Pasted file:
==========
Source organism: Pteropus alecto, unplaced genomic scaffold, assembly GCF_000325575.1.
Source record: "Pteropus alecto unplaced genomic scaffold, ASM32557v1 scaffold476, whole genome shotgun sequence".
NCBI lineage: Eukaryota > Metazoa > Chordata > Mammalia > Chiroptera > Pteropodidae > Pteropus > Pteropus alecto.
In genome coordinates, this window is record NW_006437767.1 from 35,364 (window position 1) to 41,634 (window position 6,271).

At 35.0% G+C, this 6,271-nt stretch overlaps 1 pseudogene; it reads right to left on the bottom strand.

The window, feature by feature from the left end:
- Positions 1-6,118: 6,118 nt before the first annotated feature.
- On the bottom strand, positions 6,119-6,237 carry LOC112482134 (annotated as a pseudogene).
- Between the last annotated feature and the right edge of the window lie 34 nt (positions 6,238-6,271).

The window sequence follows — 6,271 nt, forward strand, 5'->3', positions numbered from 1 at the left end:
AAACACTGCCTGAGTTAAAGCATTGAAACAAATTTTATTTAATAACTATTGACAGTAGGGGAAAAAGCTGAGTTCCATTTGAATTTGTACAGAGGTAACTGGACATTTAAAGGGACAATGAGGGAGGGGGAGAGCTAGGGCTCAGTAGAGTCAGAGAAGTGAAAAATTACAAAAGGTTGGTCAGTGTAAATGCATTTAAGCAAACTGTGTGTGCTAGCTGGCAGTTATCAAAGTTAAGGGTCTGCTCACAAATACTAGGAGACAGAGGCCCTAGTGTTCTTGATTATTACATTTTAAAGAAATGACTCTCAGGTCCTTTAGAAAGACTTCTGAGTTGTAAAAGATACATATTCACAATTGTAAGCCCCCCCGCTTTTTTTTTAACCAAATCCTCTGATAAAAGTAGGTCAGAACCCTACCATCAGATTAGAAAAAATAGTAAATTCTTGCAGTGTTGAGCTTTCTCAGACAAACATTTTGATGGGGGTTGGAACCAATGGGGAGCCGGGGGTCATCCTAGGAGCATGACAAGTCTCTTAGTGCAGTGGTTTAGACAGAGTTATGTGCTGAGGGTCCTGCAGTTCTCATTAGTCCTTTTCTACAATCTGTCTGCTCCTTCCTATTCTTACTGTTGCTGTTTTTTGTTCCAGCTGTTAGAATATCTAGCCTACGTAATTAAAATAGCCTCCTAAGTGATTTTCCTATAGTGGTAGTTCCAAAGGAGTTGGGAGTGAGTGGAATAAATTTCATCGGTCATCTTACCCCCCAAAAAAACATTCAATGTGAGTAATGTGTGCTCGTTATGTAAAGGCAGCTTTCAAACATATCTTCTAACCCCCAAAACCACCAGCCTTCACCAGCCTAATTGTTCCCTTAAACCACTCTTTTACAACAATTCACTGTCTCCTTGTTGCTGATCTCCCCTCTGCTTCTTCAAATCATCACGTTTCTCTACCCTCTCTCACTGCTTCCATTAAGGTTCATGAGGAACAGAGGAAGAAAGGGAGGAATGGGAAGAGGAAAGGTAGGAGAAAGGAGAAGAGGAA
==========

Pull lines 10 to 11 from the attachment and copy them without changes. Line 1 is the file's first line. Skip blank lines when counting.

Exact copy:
The window sequence follows — 6,271 nt, forward strand, 5'->3', positions numbered from 1 at the left end:
AAACACTGCCTGAGTTAAAGCATTGAAACAAATTTTATTTAATAACTATTGACAGTAGGGGAAAAAGCTGAGTTCCATTTGAATTTGTACAGAGGTAACTGGACATTTAAAGGGACAATGAGGGAGGGGGAGAGCTAGGGCTCAGTAGAGTCAGAGAAGTGAAAAATTACAAAAGGTTGGTCAGTGTAAATGCATTTAAGCAAACTGTGTGTGCTAGCTGGCAGTTATCAAAGTTAAGGGTCTGCTCACAAATACTAGGAGACAGAGGCCCTAGTGTTCTTGATTATTACATTTTAAAGAAATGACTCTCAGGTCCTTTAGAAAGACTTCTGAGTTGTAAAAGATACATATTCACAATTGTAAGCCCCCCCGCTTTTTTTTTAACCAAATCCTCTGATAAAAGTAGGTCAGAACCCTACCATCAGATTAGAAAAAATAGTAAATTCTTGCAGTGTTGAGCTTTCTCAGACAAACATTTTGATGGGGGTTGGAACCAATGGGGAGCCGGGGGTCATCCTAGGAGCATGACAAGTCTCTTAGTGCAGTGGTTTAGACAGAGTTATGTGCTGAGGGTCCTGCAGTTCTCATTAGTCCTTTTCTACAATCTGTCTGCTCCTTCCTATTCTTACTGTTGCTGTTTTTTGTTCCAGCTGTTAGAATATCTAGCCTACGTAATTAAAATAGCCTCCTAAGTGATTTTCCTATAGTGGTAGTTCCAAAGGAGTTGGGAGTGAGTGGAATAAATTTCATCGGTCATCTTACCCCCCAAAAAAACATTCAATGTGAGTAATGTGTGCTCGTTATGTAAAGGCAGCTTTCAAACATATCTTCTAACCCCCAAAACCACCAGCCTTCACCAGCCTAATTGTTCCCTTAAACCACTCTTTTACAACAATTCACTGTCTCCTTGTTGCTGATCTCCCCTCTGCTTCTTCAAATCATCACGTTTCTCTACCCTCTCTCACTGCTTCCATTAAGGTTCATGAGGAACAGAGGAAGAAAGGGAGGAATGGGAAGAGGAAAGGTAGGAGAAAGGAGAAGAGGAA